Seasonal Recipe: For the Love of Quinces

Last week I received just the kind of email I like from my friend M:

Are you going to choir tonight? it read, because I have a bag of quince for you.

And so it came to pass, a large bag of golden treasure was handed to me later that evening :)

For me, quince summons up happy memories of long leisurely lunches taken outdoors on my project in Mallorca. Manchego cheese topped with membrillo was an extra special treat for us to have before we cleared the table to examine the invertebrate samples we'd caught in the morning.

There were no freshly caught invertebrates yesterday, but freshly made membrillo - aka quince cheese or quince paste - is definitely on the menu along with the poached quince and cake I mentioned yesterday.

I still had fruit to spare, so I decided to roast a couple. We had roast chicken for dinner and there was just enough room in the oven to slide in a dish of quince for NAH and me to have for dessert.


2 small quinces, washed well so all the fuzzy stuff on the outside is removed
250 ml water
2 tablespoons brown sugar
Juice of 1 lime (or you could use half a lemon)
2 star anise


  1. Pour the water into a large (ish) pan, add the sugar, lime juice and star anise and bring slowly to the boil
  2. Just before the water comes to the boil, quickly slice the quince in half and add to the syrupy liquid - the cut half of the quince should placed face down in the pan so they don't go brown
  3. Turn the heat down to a simmer and poach the quince until soft (approx 20 minutes)
  4. Place the quince cut side up in a small ovenproof dish and pour over the syrup
  5. Roast in a moderately hot oven for about 25 minutes (gas mark 5, 190oC electric or 170oC for a fan assisted oven) until the quince are pinky brown in colour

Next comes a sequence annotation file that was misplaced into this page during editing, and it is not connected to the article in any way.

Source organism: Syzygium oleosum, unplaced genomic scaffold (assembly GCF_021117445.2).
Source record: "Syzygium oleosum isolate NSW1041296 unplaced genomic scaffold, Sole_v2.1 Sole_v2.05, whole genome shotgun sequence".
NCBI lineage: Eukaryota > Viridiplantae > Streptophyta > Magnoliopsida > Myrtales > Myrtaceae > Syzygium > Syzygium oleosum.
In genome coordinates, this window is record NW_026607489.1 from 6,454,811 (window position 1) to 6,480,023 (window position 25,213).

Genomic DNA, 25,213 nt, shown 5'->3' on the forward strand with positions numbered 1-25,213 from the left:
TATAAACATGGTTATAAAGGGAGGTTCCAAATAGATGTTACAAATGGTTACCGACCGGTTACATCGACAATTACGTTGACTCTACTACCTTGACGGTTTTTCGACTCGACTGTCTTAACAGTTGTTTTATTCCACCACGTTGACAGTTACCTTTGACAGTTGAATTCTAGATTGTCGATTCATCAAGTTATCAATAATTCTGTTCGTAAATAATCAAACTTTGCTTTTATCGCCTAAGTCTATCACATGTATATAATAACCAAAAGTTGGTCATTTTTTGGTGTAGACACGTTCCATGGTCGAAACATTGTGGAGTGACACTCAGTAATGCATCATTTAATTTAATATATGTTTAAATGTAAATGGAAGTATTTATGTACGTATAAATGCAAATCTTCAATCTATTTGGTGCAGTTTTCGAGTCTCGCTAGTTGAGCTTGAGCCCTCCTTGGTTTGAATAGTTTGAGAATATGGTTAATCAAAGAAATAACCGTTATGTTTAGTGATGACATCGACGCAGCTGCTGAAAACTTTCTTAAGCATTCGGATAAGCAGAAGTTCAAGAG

6. Serve warm with a large dollop of natural yoghurt or half fat creme fraiche
Note that I haven't removed the skin - it can be removed whilst transferring to the dish (if lucky), or just eat them, or simply scoop the roasted quince out of their skins when eating. You'll also need to remove the core. I didn't remove the skin or core the quince as they are so hard to cut - it's a much easier task to do later.

Oh and make sure you also serve the poaching juices - they should be jelly-like and utterly delicious.

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  1. Clearly the best fruit in the world.
    Did you have a jar of jelly this year? If not, you know where to ask.

  2. No I didn't - 'cos you hadn't made it when I visited...

  3. Sounds wonderful, I love the flavour of quince, but I haven't had one in years. Lucky you having a friend with a tree.

    1. It's a new flavour for me CJ, started off by my esteemed commenter The Bike Shed above :) I have a quince tree, but I only bought it last year. I had a few flowers this year, but none of them pollinated. I'm hoping that in time I'll be the one taking bags of quinces to choir...

  4. Although this time year comes round - er - every year . . . this time, everyone seems to be going quince mad - and I've not noticed that in other Novembers.

    1. I think that like apples, the harvest is later this year and there's also been a heavy crop. One of my cookbooks says September/October is the usual season.

  5. We had our first proper quince harvest this year. Absolutely agree - why haven't they been around more? Love them - cook with sultanas and apples and put in puff pastry. You really don't need to add spices.

    1. That sounds delicious and yes, I could have got away without using the star anise. Eating quince is like eating perfume. And I'm amazed how easily they go from being like wood when you try and cut them to all soft and fluffy when cooked.

  6. Ah, we've both been in the kitchen doing the same thing VP!! Nothing quite like this fruit is there? Thank heavens for friends as I too wouldn't have any. Must get that jelly made; the syrup awaits in the fridge.

  7. We grow quinces but this year lots had bitter pit so we didn't have many to use. The our greengrocer gave us half a bag full that someone had brought into the shop so that was welcome. We stew the fruit for use in tarts and crumbles.

  8. Bren - it's my first time with full-blown quince. I've only used Japanese previously, thanks to Mark.

    Sue - that's a shame, but what a fab greengrocer you have!

    1. We took him an apple and quince tart today as a thank you.


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